Bullous Pemphigoid Associated with Acquired Hemophilia A

KARGER
22 May, 2019 ,

This is a case of a  68-year-old Thai woman diagnosed and treated for bullous pemphigoid (BP) for 11 months who recently presented with a 3-day history of extensive hemorrhagic bullae and large intra-oral buccal hematoma. Laboratory investigations confirmed a prolonged activated partial thromboplastin time, a low factor VIII level, a high factor VIII inhibitor level, and elevated anti-BPAG180 and anti-BPAG230 titers, confirming the diagnosis of BP associated with acquired hemophilia A (AHA). Immunosuppressive therapy with systemic corticosteroids and cyclophosphamide combined with bypassing agents for bleeding control resulted in significant clinical improvement and subsequent negative antibody levels. 

 

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A 68-year-old Thai female presented with tense bullae on the extremities. Initial investigations, including histology and direct immunofluorescence, were performed in another hospital prior to this admission. Histopathology showed subepidermal vesicles, well-preserved dermal papillae, and a dense inflammatory cell infiltrate, predominantly eosinophils. Direct immunofluorescence demonstrated linear IgG and C3 deposition along the dermoepidermal junction. The patient was diagnosed with BP. For treatment of BP, she was prescribed oral prednisolone 20 mg/day, nicotinic acid 150 mg/day, and topical 0.05% clobetasol propionate cream, which resulted in clinical improvement. Her skin lesions have been stable for 10 months with a maintenance dose of oral prednisolone 5 mg/day and nicotinic acid 200 mg/day.
 

Her past medical history included hypertension, dyslipidemia, and type 2 diabetes mellitus. Her medications included hydrochlorothiazide 25 mg/day, losartan 50 mg/day, and neutral protamine hagedorn/regular insulin (70/30) 36 U/day for 10 years. She has not received any new medications. She denied a previous bleeding tendency in her personal and family history.

One month prior to presentation at our hospital, she developed new tense bullae on the trunk and extremities. She was treated at another hospital, where her oral prednisolone dose was increased to 15 mg/day without clinical improvement.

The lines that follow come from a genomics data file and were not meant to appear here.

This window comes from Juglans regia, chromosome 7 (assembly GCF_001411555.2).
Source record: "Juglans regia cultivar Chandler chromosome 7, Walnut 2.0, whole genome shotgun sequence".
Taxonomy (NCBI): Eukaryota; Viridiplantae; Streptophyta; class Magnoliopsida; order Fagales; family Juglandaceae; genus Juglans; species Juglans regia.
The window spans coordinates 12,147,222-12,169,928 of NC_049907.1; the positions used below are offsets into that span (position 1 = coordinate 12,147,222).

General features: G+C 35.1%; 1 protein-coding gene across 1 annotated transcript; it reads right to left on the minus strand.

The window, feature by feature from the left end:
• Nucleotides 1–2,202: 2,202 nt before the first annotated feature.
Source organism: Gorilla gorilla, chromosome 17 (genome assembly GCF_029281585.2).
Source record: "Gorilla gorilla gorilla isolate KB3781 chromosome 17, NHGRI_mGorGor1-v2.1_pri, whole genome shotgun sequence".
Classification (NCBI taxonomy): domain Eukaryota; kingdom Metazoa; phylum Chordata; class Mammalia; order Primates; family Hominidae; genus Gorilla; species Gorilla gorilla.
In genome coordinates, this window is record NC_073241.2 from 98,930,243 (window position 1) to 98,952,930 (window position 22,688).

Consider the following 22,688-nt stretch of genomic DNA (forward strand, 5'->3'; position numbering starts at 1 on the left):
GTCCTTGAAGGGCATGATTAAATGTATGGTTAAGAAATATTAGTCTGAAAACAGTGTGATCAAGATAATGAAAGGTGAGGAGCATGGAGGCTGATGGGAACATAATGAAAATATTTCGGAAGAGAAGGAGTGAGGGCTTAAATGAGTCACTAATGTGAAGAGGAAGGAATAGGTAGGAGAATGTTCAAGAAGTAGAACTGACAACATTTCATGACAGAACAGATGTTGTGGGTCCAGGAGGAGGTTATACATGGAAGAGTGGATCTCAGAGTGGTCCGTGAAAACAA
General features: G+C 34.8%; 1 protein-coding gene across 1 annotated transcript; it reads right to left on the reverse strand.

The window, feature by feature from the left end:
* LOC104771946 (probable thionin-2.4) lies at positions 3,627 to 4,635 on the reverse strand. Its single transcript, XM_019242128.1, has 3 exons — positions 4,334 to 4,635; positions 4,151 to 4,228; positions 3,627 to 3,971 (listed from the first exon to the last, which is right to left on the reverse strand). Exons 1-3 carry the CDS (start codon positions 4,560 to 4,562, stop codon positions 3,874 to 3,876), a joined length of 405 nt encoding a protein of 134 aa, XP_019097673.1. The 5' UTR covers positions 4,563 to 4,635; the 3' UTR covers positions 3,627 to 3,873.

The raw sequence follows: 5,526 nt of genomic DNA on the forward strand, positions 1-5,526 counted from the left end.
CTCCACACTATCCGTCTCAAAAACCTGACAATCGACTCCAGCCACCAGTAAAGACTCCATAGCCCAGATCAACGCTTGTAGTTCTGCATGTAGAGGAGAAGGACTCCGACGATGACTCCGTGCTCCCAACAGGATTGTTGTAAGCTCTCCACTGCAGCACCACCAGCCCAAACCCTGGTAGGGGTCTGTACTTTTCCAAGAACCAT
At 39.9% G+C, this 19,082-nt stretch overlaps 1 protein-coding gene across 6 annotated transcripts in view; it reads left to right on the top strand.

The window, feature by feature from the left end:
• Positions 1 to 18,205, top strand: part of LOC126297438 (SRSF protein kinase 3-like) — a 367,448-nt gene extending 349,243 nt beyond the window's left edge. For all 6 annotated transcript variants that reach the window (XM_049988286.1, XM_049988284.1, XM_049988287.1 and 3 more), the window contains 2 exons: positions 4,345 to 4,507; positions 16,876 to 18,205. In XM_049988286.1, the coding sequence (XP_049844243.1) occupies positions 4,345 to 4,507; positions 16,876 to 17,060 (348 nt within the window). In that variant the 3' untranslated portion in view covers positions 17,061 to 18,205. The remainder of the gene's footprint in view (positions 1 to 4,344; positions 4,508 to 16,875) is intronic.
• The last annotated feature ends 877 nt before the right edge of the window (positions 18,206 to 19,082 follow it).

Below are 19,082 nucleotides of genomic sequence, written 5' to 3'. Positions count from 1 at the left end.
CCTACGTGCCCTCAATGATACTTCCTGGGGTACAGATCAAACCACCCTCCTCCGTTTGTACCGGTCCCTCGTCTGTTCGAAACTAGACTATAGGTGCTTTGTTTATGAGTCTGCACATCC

Three days before she was seen at the otorhinolaryngology outpatient department of our hospital, she developed a large hematoma on the right buccal mucosa with extensive new tense bullae that became hemorrhagic on her trunk and extremities. The patient was admitted to our hospital in the otorhinolaryngology department for close monitoring of upper airway obstruction. She had no signs of gastrointestinal bleeding, such as hematemesis, melena, hemoptysis, and hematuria.

Dermatological examination revealed multiple hemorrhagic and few clear tense bullae on the trunk and extremities involving approximately 20% of the body surface area. Complete blood count showed moderate anemia (hemoglobin level of 7.9 g/dL) and normal white blood cell and platelet count. International normalized ratio was normal, but activated partial thromboplastin time (aPTT) was prolonged at 75.1 s (normal range: 22–33 s). The mixing test showed failure to correct aPTT, indicating that this patient had a factor inhibitor in the intrinsic pathway. Factor VIII level was 0% (normal: 50–150%), and factor VIII inhibitor level was 28 BU/mL (normal: negative), which thus confirmed the diagnosis of AHA. Enzyme-linked immunosorbent assays (ELISAs) for anti-BPAG180 and anti-BPAG230 were both more than 200 RU/mL, correlating to high activity of BP.

After consultation with hematology, anemia from blood loss was corrected with blood transfusion, and bleeding was controlled with activated prothrombin complex concentrate APCC (factor eight bypassing activity [FEIBA VH, Baxter BioScience, Westlake Village, CA, USA]) and tranexamic acid. To suppress antibody production, she received intravenous dexamethasone 20 mg daily for 1 week. The aPTT gradually decreased from 75.1 to 52.6 s. Factor VIII inhibitor level also decreased from 28 to 5.68 BU/mL. Her cutaneous eruptions and intraoral hematoma resolved in 3 weeks. Oral prednisolone 30 mg/day (0.5 mg/kg/day) in combination with cyclophosphamide 50 mg/day were prescribed as maintenance therapy.

At 1-month follow-up, aPTT and factor VIII level returned to normal. Factor VIII inhibitor level was also undetectable. The patient did not develop any further bleeding event. She still continues on a tapering dose of oral prednisolone 5 mg/day and cyclophosphamide 50 mg/day to control BP and AHA up to 7 months after the onset of AHA.